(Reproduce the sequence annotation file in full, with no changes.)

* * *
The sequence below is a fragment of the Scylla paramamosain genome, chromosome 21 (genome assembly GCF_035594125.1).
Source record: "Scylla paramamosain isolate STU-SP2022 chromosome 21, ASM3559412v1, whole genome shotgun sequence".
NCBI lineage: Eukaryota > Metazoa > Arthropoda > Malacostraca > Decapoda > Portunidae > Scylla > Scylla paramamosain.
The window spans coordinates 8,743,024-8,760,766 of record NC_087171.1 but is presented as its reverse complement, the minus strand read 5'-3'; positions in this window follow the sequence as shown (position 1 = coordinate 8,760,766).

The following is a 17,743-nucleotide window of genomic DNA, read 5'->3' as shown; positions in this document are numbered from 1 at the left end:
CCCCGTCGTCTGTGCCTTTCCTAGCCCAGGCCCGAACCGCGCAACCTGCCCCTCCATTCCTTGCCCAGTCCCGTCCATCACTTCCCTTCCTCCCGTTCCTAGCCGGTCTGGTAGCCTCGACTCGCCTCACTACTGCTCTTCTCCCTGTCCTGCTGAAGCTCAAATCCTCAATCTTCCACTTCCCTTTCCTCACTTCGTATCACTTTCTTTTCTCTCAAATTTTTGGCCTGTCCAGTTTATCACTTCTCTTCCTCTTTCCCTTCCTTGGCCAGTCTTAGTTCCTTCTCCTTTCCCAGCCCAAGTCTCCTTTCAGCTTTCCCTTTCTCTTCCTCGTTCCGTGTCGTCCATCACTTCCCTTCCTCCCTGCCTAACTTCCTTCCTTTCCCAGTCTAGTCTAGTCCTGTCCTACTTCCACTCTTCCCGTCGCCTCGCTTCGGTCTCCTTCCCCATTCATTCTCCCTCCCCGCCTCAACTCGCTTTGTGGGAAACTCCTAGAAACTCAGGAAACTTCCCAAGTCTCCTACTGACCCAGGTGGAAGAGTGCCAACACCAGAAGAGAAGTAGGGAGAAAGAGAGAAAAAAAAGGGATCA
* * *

The sequence below is a fragment of the Scylla paramamosain genome, chromosome 21 (genome assembly GCF_035594125.1).
Source record: "Scylla paramamosain isolate STU-SP2022 chromosome 21, ASM3559412v1, whole genome shotgun sequence".
NCBI lineage: Eukaryota > Metazoa > Arthropoda > Malacostraca > Decapoda > Portunidae > Scylla > Scylla paramamosain.
The window spans coordinates 8,743,024-8,760,766 of record NC_087171.1 but is presented as its reverse complement, the minus strand read 5'-3'; positions in this window follow the sequence as shown (position 1 = coordinate 8,760,766).

The following is a 17,743-nucleotide window of genomic DNA, read 5'->3' as shown; positions in this document are numbered from 1 at the left end:
CCCCGTCGTCTGTGCCTTTCCTAGCCCAGGCCCGAACCGCGCAACCTGCCCCTCCATTCCTTGCCCAGTCCCGTCCATCACTTCCCTTCCTCCCGTTCCTAGCCGGTCTGGTAGCCTCGACTCGCCTCACTACTGCTCTTCTCCCTGTCCTGCTGAAGCTCAAATCCTCAATCTTCCACTTCCCTTTCCTCACTTCGTATCACTTTCTTTTCTCTCAAATTTTTGGCCTGTCCAGTTTATCACTTCTCTTCCTCTTTCCCTTCCTTGGCCAGTCTTAGTTCCTTCTCCTTTCCCAGCCCAAGTCTCCTTTCAGCTTTCCCTTTCTCTTCCTCGTTCCGTGTCGTCCATCACTTCCCTTCCTCCCTGCCTAACTTCCTTCCTTTCCCAGTCTAGTCTAGTCCTGTCCTACTTCCACTCTTCCCGTCGCCTCGCTTCGGTCTCCTTCCCCATTCATTCTCCCTCCCCGCCTCAACTCGCTTTGTGGGAAACTCCTAGAAACTCAGGAAACTTCCCAAGTCTCCTACTGACCCAGGTGGAAGAGTGCCAACACCAGAAGAGAAGTAGGGAGAAAGAGAGAAAAAAAAGGGATCA